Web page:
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A new threat appears along the U.S.-Mexico border: Americans with measles

February 25, 2015


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As Republican lawmakers suggest that undocumented immigrants crossing the southern border may be responsible for bringing measles and other diseases into the country, Mexican health authorities are warning people traveling to the United States about the risk of infection here following an outbreak of measles at Disneyland last month that has sickened dozens of people in several states.

It’s a remarkable reversal that demonstrates how far public health in Latin America has advanced in the past few decades — especially in contrast to measles’s alarming return in the United States.

Health officials in the Mexican state of Chihuahua, which borders Texas and New Mexico, are distributing pamphlets with information about measles at airports, bus stations and border crossings. They’re urging anyone with plans to travel to U.S. states where the outbreak has spread to immunize themselves, if they haven’t already.

These actions follow the arrival of two people with measles in Mexico from the United States last month, one of them an infant nearing her second birthday. Measles poses grave risks to small children, including permanent deafness, brain damage and death.

“The U.S. exported [the] measles virus to Mexico,” Anne Schuchat, an official at the Centers for Disease Control and Prevention, has said.

She told U.S. lawmakers at a hearing this month that in years past, travelers and immigrants from Mexico and Latin America brought measles and other diseases into the United States. Yet immunization rates in Latin American countries have improved, and the rate in Mexico has been higher than the U.S. rate for most of the past 20 years, according to the World Health Organization.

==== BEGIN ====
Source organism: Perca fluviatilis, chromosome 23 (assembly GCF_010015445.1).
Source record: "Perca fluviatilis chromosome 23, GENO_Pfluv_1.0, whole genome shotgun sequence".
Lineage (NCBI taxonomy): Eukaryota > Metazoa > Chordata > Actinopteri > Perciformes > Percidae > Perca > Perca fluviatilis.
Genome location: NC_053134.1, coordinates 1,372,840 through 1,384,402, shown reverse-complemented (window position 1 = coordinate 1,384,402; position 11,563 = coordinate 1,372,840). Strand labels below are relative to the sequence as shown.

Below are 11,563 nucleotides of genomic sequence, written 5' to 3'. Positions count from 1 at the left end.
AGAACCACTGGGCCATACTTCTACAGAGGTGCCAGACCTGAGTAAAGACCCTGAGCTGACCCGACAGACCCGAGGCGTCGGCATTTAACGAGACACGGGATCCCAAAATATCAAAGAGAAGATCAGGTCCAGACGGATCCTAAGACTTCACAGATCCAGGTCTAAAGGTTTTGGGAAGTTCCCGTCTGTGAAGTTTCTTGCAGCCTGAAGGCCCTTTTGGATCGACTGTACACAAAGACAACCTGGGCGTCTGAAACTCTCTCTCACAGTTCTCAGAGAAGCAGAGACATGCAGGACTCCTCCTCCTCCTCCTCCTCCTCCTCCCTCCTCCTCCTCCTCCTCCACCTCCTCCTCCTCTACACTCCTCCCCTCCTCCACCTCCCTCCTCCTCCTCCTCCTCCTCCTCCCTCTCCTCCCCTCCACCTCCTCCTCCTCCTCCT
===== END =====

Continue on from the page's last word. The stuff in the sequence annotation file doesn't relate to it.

Now, although vaccination rates in the United States remain above 90 percent, sentiment has turned against vaccines in a few communities.


The country had 644 cases last year, by far the most in at least decades, and the recent outbreak, which has already infected at least 123 people and likely more, has spread south to Mexico.

“We see the virus unfortunately going the other direction,” Schuchat said later.

Measles’s new reality is at odds with the warnings given by some G.O.P. lawmakers, such as Rep. Mo Brooks (R-Ala.), who recently suggested that the southern border was a risk to public health in the United States. “I don’t think there is any health care professional who has examined the facts who can honestly say that Americans have not died because the diseases brought into America by illegal aliens who are not properly health care screened as lawful immigrants are,” he said.

Schuchat told lawmakers that most measles strains are now brought into the United States by unvaccinated Americans traveling abroad, who probably enter the country without being screened in any way when they return home. Meanwhile, Americans who are worried about any public health risk from illegal immigration can still protect themselves through vaccinations for most diseases.

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